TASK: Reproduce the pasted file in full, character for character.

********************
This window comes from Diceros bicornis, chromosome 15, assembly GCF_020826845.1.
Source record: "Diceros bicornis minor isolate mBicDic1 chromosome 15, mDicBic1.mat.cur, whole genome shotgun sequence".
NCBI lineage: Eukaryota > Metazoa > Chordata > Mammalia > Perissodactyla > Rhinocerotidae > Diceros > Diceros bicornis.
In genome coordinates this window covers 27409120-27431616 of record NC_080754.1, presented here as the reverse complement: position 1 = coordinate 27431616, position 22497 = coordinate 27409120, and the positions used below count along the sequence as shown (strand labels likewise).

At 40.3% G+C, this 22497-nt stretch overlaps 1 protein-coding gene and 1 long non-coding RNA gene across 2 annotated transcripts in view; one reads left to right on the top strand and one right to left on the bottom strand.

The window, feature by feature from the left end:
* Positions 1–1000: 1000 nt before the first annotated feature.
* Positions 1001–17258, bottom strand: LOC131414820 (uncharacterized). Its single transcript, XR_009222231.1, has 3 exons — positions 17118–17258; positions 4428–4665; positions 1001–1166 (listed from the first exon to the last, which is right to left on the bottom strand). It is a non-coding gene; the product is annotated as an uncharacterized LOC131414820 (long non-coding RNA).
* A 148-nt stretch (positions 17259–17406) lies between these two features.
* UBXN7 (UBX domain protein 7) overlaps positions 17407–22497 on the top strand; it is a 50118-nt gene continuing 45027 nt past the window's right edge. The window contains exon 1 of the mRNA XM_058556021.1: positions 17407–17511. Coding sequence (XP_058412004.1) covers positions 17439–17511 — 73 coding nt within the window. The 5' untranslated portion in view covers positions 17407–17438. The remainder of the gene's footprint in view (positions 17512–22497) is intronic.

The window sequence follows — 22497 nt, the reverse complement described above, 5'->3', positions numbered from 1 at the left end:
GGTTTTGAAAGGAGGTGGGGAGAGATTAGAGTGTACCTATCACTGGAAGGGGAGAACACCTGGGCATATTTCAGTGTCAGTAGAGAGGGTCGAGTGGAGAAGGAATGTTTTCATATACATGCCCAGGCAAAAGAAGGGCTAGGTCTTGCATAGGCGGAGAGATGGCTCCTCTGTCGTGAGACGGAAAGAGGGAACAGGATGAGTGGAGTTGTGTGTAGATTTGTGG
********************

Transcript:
This window comes from Diceros bicornis, chromosome 15, assembly GCF_020826845.1.
Source record: "Diceros bicornis minor isolate mBicDic1 chromosome 15, mDicBic1.mat.cur, whole genome shotgun sequence".
NCBI lineage: Eukaryota > Metazoa > Chordata > Mammalia > Perissodactyla > Rhinocerotidae > Diceros > Diceros bicornis.
In genome coordinates this window covers 27409120-27431616 of record NC_080754.1, presented here as the reverse complement: position 1 = coordinate 27431616, position 22497 = coordinate 27409120, and the positions used below count along the sequence as shown (strand labels likewise).

At 40.3% G+C, this 22497-nt stretch overlaps 1 protein-coding gene and 1 long non-coding RNA gene across 2 annotated transcripts in view; one reads left to right on the top strand and one right to left on the bottom strand.

The window, feature by feature from the left end:
* Positions 1–1000: 1000 nt before the first annotated feature.
* Positions 1001–17258, bottom strand: LOC131414820 (uncharacterized). Its single transcript, XR_009222231.1, has 3 exons — positions 17118–17258; positions 4428–4665; positions 1001–1166 (listed from the first exon to the last, which is right to left on the bottom strand). It is a non-coding gene; the product is annotated as an uncharacterized LOC131414820 (long non-coding RNA).
* A 148-nt stretch (positions 17259–17406) lies between these two features.
* UBXN7 (UBX domain protein 7) overlaps positions 17407–22497 on the top strand; it is a 50118-nt gene continuing 45027 nt past the window's right edge. The window contains exon 1 of the mRNA XM_058556021.1: positions 17407–17511. Coding sequence (XP_058412004.1) covers positions 17439–17511 — 73 coding nt within the window. The 5' untranslated portion in view covers positions 17407–17438. The remainder of the gene's footprint in view (positions 17512–22497) is intronic.

The window sequence follows — 22497 nt, the reverse complement described above, 5'->3', positions numbered from 1 at the left end:
GGTTTTGAAAGGAGGTGGGGAGAGATTAGAGTGTACCTATCACTGGAAGGGGAGAACACCTGGGCATATTTCAGTGTCAGTAGAGAGGGTCGAGTGGAGAAGGAATGTTTTCATATACATGCCCAGGCAAAAGAAGGGCTAGGTCTTGCATAGGCGGAGAGATGGCTCCTCTGTCGTGAGACGGAAAGAGGGAACAGGATGAGTGGAGTTGTGTGTAGATTTGTGG